To this end, acetate (-)-25 was saponified and the acetonide was installed [Dess–Martin periodinane, acetone, and pyridinium p-toluenesulfonate (PPTs)] to furnish (-)-26, the common precursor for both southern hemisphere fragments (Scheme 5). We were now at the point of divergence in the synthetic strategy. The first step en route to (+)-13-deoxytedanolide (2) would entail chemoselective hydroboration. Several conditions were explored (Scheme 6) before we discovered that treatment with 9-borabicyclo[3.3.1]nonane (BBN) (41) in Et2O/THF (0°C to room temperature, 4 h), followed by oxidative work-up, would deliver the requisite primary alcohol as the sole product in excellent yield (93%).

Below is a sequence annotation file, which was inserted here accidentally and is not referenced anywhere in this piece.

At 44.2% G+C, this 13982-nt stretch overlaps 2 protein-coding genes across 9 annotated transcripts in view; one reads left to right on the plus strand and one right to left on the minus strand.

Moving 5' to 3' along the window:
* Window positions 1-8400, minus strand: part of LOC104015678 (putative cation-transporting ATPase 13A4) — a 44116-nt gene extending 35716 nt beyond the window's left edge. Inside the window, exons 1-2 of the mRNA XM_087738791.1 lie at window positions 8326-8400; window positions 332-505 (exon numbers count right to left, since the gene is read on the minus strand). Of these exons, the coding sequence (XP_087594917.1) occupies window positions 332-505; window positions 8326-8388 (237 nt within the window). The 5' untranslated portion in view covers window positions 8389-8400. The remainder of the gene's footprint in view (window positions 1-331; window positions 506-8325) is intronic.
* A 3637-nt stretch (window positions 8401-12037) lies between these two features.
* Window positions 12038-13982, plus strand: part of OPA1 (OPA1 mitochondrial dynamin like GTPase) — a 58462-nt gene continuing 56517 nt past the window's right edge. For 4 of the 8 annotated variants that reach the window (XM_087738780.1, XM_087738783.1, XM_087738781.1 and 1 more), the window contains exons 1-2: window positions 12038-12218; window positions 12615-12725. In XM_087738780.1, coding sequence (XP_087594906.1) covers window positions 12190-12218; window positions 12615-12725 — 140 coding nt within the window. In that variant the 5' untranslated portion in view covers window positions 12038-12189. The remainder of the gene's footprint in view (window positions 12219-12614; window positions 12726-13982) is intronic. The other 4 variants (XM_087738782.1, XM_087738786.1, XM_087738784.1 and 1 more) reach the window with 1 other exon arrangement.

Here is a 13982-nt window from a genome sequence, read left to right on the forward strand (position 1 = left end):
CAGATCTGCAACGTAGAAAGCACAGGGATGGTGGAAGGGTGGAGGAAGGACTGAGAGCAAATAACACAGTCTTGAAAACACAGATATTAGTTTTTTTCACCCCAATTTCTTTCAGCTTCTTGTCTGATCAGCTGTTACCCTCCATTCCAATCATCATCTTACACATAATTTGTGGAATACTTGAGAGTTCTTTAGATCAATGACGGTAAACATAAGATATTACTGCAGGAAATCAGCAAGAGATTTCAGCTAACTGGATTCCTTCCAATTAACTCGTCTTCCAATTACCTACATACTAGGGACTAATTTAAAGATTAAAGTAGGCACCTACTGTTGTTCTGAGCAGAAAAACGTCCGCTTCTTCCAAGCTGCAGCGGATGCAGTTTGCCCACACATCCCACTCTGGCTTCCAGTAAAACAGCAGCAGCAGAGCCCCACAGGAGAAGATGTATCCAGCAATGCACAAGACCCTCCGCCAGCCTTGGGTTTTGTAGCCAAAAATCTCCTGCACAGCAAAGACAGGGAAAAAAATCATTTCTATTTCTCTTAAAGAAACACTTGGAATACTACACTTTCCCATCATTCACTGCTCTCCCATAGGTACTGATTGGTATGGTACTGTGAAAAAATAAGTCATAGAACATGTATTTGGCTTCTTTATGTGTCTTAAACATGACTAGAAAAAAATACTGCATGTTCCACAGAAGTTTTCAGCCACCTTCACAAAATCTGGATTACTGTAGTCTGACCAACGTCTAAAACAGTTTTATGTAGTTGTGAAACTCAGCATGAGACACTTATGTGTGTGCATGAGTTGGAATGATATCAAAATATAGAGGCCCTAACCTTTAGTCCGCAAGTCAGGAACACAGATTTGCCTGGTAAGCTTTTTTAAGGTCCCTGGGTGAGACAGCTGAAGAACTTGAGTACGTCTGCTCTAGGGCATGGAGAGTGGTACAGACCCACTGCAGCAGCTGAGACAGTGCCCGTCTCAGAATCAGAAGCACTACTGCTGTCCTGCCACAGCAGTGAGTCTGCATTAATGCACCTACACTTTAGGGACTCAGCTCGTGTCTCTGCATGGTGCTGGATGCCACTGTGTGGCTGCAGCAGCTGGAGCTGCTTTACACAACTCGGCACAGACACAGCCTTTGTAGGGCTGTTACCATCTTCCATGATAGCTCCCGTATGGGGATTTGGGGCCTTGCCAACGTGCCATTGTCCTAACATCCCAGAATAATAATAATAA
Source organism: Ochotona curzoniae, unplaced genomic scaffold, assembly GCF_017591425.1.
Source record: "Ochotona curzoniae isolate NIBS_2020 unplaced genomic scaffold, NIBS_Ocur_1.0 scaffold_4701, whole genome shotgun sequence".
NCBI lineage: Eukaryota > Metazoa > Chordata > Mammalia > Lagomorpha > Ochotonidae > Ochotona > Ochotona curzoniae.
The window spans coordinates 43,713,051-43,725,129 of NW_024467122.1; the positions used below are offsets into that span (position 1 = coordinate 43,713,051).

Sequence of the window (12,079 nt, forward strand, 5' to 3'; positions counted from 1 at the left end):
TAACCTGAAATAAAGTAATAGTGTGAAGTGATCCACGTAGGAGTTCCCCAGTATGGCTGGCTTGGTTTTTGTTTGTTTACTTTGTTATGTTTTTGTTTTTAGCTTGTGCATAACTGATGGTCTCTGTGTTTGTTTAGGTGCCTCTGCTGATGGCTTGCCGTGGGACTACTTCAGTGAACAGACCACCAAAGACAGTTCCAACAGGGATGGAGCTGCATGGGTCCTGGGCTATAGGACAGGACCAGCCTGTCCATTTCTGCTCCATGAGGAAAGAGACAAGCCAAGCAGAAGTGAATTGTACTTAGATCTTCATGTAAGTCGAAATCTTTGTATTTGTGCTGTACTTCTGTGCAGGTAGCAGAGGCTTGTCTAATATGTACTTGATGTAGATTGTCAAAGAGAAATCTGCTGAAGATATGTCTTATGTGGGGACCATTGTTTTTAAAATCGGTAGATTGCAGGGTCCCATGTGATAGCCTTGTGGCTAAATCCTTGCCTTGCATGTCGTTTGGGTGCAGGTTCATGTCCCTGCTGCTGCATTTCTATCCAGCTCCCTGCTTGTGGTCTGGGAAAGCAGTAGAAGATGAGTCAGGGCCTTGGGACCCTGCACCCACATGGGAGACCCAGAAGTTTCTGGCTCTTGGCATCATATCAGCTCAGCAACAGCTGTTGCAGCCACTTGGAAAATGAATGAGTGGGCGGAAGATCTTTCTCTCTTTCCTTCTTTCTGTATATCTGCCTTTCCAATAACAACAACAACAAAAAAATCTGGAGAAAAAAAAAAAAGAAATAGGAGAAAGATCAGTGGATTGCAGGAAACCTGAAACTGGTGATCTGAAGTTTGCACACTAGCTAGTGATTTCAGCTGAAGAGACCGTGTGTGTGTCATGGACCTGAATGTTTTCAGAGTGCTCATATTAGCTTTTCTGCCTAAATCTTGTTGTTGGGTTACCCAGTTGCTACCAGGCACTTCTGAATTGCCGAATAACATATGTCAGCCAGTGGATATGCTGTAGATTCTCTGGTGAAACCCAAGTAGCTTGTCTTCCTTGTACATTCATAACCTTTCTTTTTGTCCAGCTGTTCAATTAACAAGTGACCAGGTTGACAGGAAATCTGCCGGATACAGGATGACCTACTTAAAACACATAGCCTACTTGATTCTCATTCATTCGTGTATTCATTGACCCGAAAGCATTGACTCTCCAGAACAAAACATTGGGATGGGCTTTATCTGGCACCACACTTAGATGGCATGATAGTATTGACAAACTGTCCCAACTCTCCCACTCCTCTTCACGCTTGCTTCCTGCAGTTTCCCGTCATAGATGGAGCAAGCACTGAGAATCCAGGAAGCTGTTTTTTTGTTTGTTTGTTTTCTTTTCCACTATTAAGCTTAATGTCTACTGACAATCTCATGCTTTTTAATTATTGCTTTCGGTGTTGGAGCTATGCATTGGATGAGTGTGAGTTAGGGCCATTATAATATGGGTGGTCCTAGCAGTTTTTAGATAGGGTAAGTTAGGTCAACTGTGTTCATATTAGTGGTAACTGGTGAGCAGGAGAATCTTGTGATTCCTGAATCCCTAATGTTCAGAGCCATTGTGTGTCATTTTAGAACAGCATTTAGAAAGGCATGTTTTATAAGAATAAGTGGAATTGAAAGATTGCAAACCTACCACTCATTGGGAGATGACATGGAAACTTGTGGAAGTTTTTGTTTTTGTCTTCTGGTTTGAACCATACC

Scheme 6.Scheme 6. Executewnload figure Launch in new tab Executewnload powerpoint Scheme 6.

Acylation of alcohol (-)-27, followed by oxidative removal of the PMB group and Dess–Martin oxidation (42) led to the corRetorting aldehyde, which was immediately subjected to Wittig olefination to furnish Z-olefin (+)-28. Pleasingly, none of the E-isomer could be detected. Removal of the acetate in (+)-28 and conversion to iodide (+)-8 by using methyltriphenoxyphosphonium iodide (43) completed the coupling partner for (+)-13-deoxytedanolide (2). The overall yield of (+)-8 was 6.7%, requiring 22 steps from Roche's ester (+)-15, with an average yield per step of 88%.

With the coupling partner for 13-deoxytedanolide in hand, we next completed the construction of the related epoxide (7, Scheme 1) for the proposed (+)-tedanolide (1) synthesis. We continue here with our account of the (+)-13-deoxytedanolide (2) total synthesis.

Union of the Northern and Southern Hemispheres of (+)-13-Deoxytedanolide